From your posts on Facebook, it seems you are observing and taking notes most of the time...especially in coffee shops! Will you share a bit about your writing process?

Hahaha Busted by the coffee shop posts! In life, as a journalist, I pay a lot of attention to sensory details, but I try to engage the senses in unusual ways—more than noting the sky was this blue or the boiled egg smelled rotten. What sound does a passing man's new dress shoes make? When the next word to come is goodbye to a loved person, what does it feel like, poised at the back of the mouth?

With your background in media, stands to reason you have a very successful presence on Facebook and Twitter where you actively engage your audiences. Could you speak to how you are using social media? How have social media like Twitter and Facebook influenced your allocation of time? Do you see a return on investment in the amount of personal time these occupy in your daily routine?

It is easy for a writer to let social media engagement distract from the actual writing. I am more active on Facebook than Twitter, because I like the nature of the interaction more there, but I do enjoy both.

I approach Facebook as a genuine conversation with readers and friends that I value. The return on investment there in a meaningful way is real. I'm sure the books are impacted, though I have never posted—"Buy My Book!" Of course, I do hope people will read it and celebrate its release with me. And they do. But the return on time investment is much more than that; the past year has had some personal tragedy in it, and I say honestly that those I know through Facebook—some of whom I have never met in life—made all the difference in my being able to bear a terrible loss last December.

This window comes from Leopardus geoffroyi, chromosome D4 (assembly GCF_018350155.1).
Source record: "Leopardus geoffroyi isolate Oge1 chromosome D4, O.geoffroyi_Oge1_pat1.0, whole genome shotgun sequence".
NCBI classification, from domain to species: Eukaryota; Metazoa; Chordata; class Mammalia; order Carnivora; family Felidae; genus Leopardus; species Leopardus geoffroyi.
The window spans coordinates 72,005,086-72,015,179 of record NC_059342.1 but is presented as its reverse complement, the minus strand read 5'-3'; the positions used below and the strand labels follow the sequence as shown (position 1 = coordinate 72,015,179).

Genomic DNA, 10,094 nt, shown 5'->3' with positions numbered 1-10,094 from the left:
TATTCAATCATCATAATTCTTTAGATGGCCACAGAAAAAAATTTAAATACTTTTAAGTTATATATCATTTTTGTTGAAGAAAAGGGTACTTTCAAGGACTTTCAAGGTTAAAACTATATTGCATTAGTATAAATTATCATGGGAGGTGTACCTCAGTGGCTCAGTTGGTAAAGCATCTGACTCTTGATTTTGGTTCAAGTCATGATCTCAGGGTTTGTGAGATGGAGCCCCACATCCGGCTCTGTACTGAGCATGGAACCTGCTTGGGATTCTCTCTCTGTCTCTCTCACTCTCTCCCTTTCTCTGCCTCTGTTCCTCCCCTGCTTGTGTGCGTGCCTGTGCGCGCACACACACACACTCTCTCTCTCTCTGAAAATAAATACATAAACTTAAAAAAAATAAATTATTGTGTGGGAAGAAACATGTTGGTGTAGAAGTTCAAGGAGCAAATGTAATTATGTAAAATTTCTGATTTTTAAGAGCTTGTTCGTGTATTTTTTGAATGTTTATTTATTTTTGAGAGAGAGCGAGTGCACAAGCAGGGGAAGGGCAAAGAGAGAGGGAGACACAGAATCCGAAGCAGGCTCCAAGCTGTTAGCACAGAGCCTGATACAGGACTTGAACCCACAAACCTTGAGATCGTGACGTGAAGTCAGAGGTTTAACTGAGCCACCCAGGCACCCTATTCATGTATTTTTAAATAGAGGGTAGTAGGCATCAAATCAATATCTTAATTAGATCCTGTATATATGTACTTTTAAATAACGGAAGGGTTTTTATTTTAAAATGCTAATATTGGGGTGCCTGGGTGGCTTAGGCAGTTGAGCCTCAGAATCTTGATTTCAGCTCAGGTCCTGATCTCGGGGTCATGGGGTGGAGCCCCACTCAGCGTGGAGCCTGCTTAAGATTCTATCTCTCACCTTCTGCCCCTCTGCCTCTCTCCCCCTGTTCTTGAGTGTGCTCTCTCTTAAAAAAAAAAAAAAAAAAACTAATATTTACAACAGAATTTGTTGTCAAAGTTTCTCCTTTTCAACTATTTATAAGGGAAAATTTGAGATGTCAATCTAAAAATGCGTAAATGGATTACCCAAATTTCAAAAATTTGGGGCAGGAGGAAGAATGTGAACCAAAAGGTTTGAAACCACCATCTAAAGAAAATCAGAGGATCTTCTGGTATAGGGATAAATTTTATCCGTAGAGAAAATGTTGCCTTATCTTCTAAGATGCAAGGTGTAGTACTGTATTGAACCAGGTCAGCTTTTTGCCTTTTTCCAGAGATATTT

Your non-profit Possibility Dogs, Inc. is an organization geared at connecting rescued dogs with people in need of service, comfort or therapy dogs. What would you like to share about your work in this area?

It is as challenging as it is uplifting, with an opportunity to change lives—dog lives, human lives—powerfully. Like search and rescue, this volunteer service is some of the hardest work I've ever done.

The role of dogs in your life changes to a large extent between the two books. At what point did you decide to become a dog trainer and behaviorist?

I would hesitate to call myself a behaviorist, as I think that title is better applied to those who have had much more dedicated study in that aspect of the field than I have. As with flying, where I knew as soon as I became a pilot that I wanted to become a flight instructor, I pretty much knew when I became a canine handler that at some point in the future I'd want to be able to teach others to do it, too. I very much enjoy sharing the adventure.

We're delighted that you've shared the adventure with us, Susannah. Thank you!